Is a local hospital of yours in the list?
Many U.S. hospitals and health systems have suspended elective procedures to save capacity, supplies and staff to treat COVID-19 patients.
As a result of suspending these nonemergent procedures, several systems have lost or expect to lose a large chunk of their annual revenue, forcing them to make cost reduction a top priority.
Below is a breakdown of the hospitals that have furloughed staff in an effort to remain financially stable amid the COVID-19 pandemic.
A tiny sliver of the list of casualties:
1. Citing severe patient volume disruptions caused by the COVID-19 pandemic, Johnson City, Tenn.-based Ballad Health plans to furlough at least 1,300 workers, cut pay for some senior leaders and suspend retirement contributions. Ballad is projecting a cash flow drop of $150 million in the next 90 days due to the suspension of elective procedures.
2. Lewiston-based Central Maine Healthcare will furlough 330 employees to help offset the revenue loss caused by the COVID-19 pandemic, according to Bangor Daily News. The furloughs affect about 10 percent of its workforce.
“Furloughs like this are one way that we can adjust and manage the balance sheet appropriately. It also allows us to do that without having to sacrifice jobs permanently, without having to end the provision of care,” Kate Carlisle, director of public relations and community affairs for Central Maine Healthcare, told the publication.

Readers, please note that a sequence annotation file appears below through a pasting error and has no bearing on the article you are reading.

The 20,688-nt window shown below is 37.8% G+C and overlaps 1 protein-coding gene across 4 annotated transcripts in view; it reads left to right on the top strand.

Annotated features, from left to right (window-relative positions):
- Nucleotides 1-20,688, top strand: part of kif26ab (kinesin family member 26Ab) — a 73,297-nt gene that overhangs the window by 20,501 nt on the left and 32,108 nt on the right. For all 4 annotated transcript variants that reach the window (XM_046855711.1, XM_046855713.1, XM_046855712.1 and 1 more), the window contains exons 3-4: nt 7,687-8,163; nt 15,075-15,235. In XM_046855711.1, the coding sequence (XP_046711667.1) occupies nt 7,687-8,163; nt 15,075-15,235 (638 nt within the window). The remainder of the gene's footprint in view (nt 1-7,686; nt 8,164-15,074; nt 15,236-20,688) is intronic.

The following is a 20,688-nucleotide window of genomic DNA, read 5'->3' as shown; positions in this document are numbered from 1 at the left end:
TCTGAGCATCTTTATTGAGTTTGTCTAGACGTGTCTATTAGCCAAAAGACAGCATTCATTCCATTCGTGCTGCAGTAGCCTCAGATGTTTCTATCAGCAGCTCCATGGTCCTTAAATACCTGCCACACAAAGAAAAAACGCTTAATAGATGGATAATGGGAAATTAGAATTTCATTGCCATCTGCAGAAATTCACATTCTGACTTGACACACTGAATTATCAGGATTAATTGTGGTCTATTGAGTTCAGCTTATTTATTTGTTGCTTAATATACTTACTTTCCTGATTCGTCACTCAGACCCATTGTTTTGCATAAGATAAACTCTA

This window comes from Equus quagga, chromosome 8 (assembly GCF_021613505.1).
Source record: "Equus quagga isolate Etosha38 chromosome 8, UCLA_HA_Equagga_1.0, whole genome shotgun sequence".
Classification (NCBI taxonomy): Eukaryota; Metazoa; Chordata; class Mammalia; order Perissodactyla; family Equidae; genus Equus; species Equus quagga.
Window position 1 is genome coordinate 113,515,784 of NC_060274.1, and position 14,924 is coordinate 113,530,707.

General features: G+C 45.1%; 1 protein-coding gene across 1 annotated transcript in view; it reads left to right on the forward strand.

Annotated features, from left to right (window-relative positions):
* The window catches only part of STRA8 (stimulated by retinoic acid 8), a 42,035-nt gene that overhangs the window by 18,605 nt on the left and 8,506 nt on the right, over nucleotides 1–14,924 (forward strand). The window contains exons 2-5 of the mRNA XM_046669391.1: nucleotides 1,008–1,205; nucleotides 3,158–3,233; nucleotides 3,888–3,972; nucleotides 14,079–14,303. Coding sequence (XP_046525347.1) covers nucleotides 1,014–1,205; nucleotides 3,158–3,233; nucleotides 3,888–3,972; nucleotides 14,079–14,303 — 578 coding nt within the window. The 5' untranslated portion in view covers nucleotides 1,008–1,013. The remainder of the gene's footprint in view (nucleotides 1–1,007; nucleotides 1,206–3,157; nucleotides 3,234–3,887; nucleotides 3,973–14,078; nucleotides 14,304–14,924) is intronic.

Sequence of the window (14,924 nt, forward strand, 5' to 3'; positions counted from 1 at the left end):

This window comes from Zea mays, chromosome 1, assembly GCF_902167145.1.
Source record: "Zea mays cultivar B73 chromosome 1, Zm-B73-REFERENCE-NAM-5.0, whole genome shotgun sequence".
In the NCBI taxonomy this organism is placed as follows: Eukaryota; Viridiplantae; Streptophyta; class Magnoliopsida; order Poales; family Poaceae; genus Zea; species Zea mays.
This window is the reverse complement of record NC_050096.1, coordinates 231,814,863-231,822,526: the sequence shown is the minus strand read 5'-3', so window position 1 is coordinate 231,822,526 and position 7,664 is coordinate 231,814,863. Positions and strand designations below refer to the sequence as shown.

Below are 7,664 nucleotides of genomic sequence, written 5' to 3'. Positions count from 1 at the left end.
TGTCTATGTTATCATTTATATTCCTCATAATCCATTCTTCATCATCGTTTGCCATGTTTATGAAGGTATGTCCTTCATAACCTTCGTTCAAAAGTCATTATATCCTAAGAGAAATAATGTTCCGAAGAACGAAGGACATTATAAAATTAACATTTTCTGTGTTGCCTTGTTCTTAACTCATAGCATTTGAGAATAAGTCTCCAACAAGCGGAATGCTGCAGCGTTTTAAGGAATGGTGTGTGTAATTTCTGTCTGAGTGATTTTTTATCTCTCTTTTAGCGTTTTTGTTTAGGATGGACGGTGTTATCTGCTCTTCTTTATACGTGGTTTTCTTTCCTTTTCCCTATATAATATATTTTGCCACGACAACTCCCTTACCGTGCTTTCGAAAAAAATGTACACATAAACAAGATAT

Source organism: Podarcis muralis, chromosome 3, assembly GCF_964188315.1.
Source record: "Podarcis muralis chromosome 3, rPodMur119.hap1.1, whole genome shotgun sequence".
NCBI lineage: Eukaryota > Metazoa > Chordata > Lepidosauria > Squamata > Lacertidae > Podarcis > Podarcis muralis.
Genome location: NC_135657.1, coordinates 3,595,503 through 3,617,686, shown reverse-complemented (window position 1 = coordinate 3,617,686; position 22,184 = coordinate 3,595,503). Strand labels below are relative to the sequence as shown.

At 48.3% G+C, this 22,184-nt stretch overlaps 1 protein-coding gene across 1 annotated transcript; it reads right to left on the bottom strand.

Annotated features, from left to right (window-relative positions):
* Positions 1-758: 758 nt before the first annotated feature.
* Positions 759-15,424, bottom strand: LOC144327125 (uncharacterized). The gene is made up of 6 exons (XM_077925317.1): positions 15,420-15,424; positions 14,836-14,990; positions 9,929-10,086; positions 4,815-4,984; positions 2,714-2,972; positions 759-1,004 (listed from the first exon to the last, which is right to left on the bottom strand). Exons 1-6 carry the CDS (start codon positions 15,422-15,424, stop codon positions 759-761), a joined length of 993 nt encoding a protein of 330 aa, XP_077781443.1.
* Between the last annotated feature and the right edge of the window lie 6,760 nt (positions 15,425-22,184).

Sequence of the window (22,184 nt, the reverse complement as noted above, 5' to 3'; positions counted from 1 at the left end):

3. Oswego (N.Y.) Health will furlough 25 percent of its workforce next week, according to Syracuse.com. Health system officials said that it has been losing about $180,000 per day since the beginning of March due to the coronavirus pandemic. Oswego Health said the furloughs should last about 10 to 12 weeks.
4. Citing a revenue and patient volume dip caused by the COVID-19 pandemic, Hopkinsville, Ky.-based Jenny Stuart Health has furloughed 248 staff members, according to Kentucky New Era. The health system has about 1,000 employees.
Vox: Hospital are laying off workers in the middle of the coronavirus pandemic
The American health care workforce is being squeezed from two sides: by the coronavirus itself and a shortage of protective gear but also by the economic crisis, which is driving physician practices and now some hospitals to furlough or lay off staff at the very moment they are most needed.
My colleagues and I sounded the alarm about the first problem in this piece a couple of weeks ago. But the second is only beginning to fully reveal itself.